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Boardman schools top recycling effort

July 10, 2019
J.T. Whitehouse , The Town Crier

One again, Boardman Local Schools have topped the recycling efforts in Mahoning County in the Cash for Cans contest. Glenwood was the overall school winner whose 676 students collected 1,228 pounds of aluminum cans.

Second in the overall category was Damascus at 1,130 pounds and in third place was St. Christine at 833.

A Boardman school also won the Per Capita category as St. Charles collected 446 pounds from its 290 students. In second place was West Boulevard with 513 pounds of cans from its 378 students. Third place went to St. Joseph the Provider at 233 pounds with 173 students.

"Glenwood Junior High School has brought the most in for the last couple of years," said Green Team educator Peg Flynn. "Before that, Damascus Elementary School brought in the most cans. The schools that do well have incentives for the students to bring in cans."

Flynn begins the program each fall by sending out letters to all the schools. Those that choose to participate can do so by having a regular monthly can collection, or just one collection during the school year. At the end, the totals are computed and the schools get paid, by the pound, for their efforts.

"This is free money without selling one candy bar or magazine," Flynn said. "The schools can spend this money any way that they want to. The schools have been receiving $0.45 per pound for the cans brought in. The price depends upon the market."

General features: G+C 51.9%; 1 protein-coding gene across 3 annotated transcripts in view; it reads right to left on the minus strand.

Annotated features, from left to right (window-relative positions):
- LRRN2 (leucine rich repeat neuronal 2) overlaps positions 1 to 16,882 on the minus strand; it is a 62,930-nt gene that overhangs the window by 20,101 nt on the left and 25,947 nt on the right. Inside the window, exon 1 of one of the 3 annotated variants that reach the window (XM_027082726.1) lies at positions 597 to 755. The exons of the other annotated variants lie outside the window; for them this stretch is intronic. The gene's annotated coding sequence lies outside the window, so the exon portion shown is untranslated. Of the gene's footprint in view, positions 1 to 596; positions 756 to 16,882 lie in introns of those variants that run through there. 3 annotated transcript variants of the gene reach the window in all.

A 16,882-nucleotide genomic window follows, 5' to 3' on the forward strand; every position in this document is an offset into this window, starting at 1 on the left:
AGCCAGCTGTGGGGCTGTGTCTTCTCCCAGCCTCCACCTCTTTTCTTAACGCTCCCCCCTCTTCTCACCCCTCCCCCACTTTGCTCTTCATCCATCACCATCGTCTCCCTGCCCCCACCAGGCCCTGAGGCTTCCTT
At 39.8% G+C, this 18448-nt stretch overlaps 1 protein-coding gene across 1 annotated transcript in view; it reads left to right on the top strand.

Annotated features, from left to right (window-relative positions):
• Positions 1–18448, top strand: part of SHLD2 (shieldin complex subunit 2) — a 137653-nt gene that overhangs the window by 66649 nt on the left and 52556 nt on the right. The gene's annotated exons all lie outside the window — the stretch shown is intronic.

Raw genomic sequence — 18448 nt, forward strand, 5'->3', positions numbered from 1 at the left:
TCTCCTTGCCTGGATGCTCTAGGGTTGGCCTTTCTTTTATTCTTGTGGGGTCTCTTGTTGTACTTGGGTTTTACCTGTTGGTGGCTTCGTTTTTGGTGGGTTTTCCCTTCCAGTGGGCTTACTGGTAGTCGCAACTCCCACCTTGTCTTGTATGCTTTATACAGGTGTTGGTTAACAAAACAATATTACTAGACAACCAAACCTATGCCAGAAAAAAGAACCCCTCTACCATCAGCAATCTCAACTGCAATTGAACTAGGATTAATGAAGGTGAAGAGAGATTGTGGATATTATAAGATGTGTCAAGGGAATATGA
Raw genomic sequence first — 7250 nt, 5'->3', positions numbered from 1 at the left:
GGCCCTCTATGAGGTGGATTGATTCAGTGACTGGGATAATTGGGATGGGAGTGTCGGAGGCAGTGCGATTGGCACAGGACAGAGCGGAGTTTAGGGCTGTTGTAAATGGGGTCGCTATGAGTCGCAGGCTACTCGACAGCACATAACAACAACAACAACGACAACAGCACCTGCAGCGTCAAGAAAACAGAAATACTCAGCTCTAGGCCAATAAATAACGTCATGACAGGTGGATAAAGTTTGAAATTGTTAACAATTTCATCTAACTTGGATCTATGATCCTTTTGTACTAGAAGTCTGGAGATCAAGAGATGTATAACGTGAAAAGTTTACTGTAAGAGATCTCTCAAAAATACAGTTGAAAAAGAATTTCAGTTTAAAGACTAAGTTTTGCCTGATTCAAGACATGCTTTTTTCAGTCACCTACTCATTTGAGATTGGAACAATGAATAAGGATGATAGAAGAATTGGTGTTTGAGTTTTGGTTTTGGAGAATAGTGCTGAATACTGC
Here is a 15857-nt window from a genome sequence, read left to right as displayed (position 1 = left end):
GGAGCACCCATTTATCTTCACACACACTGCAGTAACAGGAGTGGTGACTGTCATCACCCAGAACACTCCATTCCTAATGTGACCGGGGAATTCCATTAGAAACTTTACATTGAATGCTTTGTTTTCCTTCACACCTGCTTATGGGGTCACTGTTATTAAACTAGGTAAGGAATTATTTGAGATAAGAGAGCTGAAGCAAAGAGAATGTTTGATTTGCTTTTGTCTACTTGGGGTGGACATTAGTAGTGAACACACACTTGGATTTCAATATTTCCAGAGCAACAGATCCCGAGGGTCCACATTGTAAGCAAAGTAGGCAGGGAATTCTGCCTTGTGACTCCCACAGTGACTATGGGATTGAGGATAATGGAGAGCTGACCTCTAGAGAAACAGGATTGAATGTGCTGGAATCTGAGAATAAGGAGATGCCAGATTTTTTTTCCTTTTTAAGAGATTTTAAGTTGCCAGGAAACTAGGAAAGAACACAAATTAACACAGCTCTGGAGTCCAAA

The per capita winner is the school that brings in the most cans per number of students.

"The Catholic schools usually win this because they don't have a lot of students, and they appreciate the free money," she said.

This year's 16 participating schools collected a total of 5,817 pounds of beverage cans earning $2,616.90.

Flyn said it is a good program to get the students to care about the earth. The alumina ore is found in bauxite. Most of the bauxite is found along the equator. The rain forests are being destroyed to mine the bauxite.

"Each aluminum beverage can is 68 percent recycled aluminum," Flynn said. "I tell the students that they are saving the rain forest thousands of miles away without leaving their home when they recycle those cans."

She said both Glenwood and Damascus have great recycling programs beyond the can contest. Their teachers really care about taking care of the earth. One teacher at Glenwood, Scott Lenhart, even takes some students to Chile every summer to see how the rain forests are being ruined with all of the mining going on.



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